More than 30 million Americans suffer from a thyroid disorder, and many more go undiagnosed every year. Now is a good time to become aware of your thyroid and its relationship to your health — and how best to take care of it.
Thyroid nodules and enlarged thyroid glands are common problems, and they can harbor cancers within them. They require proper evaluation and treatment.
When detected, patients with these thyroid disorders are usually referred for further work-up to an endocrinologist, or to an experienced head and neck surgeon, like one of the head and neck surgeons at Stony Brook Medicine.
January is national Thyroid Awareness Month that aims to bring to the public's attention the need to take good care of this important tiny gland in the neck.
Following a thorough work-up, the patient may need to undergo thyroidectomy (removal of part or all of the thyroid gland) for several reasons — for removal of thyroid cancer, removal of part of the thyroid gland for definitive diagnosis, treatment of a hyperactive thyroid gland, or an enlarged thyroid gland that is causing breathing or swallowing difficulties.
The thyroid gland is a small, butterfly-shaped gland located in the base of the neck just below the Adam's apple. Although relatively small, the thyroid gland influences the function of many of the body’s most important organs, including the heart, brain, liver, kidneys, and skin. Ensuring that the thyroid gland is healthy and functioning properly is important to the body's overall well-being.
Since thyroid cancers are highly curable, it is extremely important for the patient to undergo proper treatment and close follow-up. The initial treatment for most thyroid cancers is removal of the thyroid gland, and sometimes removal of lymph nodes which may contain metastatic cancer.
In the hands of a highly-skilled, experienced surgeon, the procedure can be accomplished with a low risk of complications and a short, overnight hospital stay. Depending on the type of cancer, some patients may require treatment with radioactive iodine after surgery.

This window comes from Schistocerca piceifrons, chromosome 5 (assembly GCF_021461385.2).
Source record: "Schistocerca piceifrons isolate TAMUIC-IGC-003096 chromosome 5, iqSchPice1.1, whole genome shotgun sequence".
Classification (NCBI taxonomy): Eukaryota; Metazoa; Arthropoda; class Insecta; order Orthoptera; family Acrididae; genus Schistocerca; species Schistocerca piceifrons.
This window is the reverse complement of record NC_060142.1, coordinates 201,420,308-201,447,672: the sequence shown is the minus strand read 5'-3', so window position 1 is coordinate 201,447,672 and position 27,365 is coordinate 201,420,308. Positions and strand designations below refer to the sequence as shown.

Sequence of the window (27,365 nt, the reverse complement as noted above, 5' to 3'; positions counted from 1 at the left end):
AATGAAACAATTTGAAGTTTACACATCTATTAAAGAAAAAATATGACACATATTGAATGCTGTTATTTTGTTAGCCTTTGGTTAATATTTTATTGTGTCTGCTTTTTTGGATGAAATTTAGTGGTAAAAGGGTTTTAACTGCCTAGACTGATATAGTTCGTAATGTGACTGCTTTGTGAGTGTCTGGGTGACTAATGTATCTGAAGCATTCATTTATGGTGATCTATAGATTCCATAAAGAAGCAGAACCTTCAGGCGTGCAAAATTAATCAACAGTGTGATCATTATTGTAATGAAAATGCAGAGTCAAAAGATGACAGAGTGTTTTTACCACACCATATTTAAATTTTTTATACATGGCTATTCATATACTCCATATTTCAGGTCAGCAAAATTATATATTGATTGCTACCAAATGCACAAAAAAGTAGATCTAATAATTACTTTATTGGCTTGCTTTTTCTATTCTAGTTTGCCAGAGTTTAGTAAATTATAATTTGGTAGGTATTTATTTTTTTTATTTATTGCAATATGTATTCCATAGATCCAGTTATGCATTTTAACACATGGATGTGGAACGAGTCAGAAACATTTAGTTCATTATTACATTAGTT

Our thyroid specialists, Mark F. Marzouk, MD, Elliot Regenbogen, MD, and Ghassan J. Samara, MD, perform minimally invasive thyroid surgery in selected patients. This leading-edge approach to thyroidectomy offers these patients attractive benefits, including less postoperative pain, faster recovery, and a smaller scar, thus better cosmetic results.
Also essential is close follow-up by the patient's endocrinologist for tumor surveillance and regulation of the thyroid hormone. Our surgeons take a multidisciplinary approach to providing care for patients with thyroid disorders.
The team of physicians consists of the surgeon, endocrinologists, radiation oncologists, radiologists, and pathologists. Management decisions are often made jointly among the team members. Such a team approach has ensured long-term successful outcomes for our patients at Stony Brook University Hospital.
Hyperthyroidism is a sustained overly active thyroid gland, which may result in anxiety, nervousness, rapid heartbeat, weight loss, and high blood pressure. The causes of hyperthyroidism include Grave's disease and toxic nodular goiter. This condition is treated with medications, radioactive iodine, or thyroidectomy.Role of Surgery in Treating Thyroid Disorders
The advantage of surgery is that the condition can be treated quickly and effectively, without recurrence. In the past, non-surgical treatment has been the primary approach to patient care because of potential complications associated with the surgery. Now, with surgical expertise and advances in technology at Stony Brook Medicine, more patients are undergoing surgery with minimal complications.
Thyroidectomy is performed for nodules and cancer of the thyroid gland. It is also performed in some patients with overactive thyroid glands.
Compared with conventional thyroidectomy, MIVAT offers patients attractive benefits, including less postoperative pain, faster recovery, and a smaller scar, thus better cosmetic results.
Traditionally, the procedure is performed through an incision that is about 3-3½ inches in the lower neck. Minimally invasive video-assisted thyroidectomy (MIVAT) is a relatively new approach. It was first perfomed in 1998. With this technique, thyroidectomy is performed through a much smaller incision, usually 1-2 inches.
MIVAT is an adaptation of the established minimally invasive laparoscopic procedures in which similar instrumentation, such as a long narrow telescope attached to a videocamera system, is used to enhance visualization, and special long narrow instruments that grab, cauterize, and cut tissues facilitate dissection through a small incision.
Studies have shown that MIVAT can be safely performed with minimal complication rates, no different from those of conventional thyroidectomy. MIVAT is not appropriate for everyone, and careful patient selection is very important for successful outcome.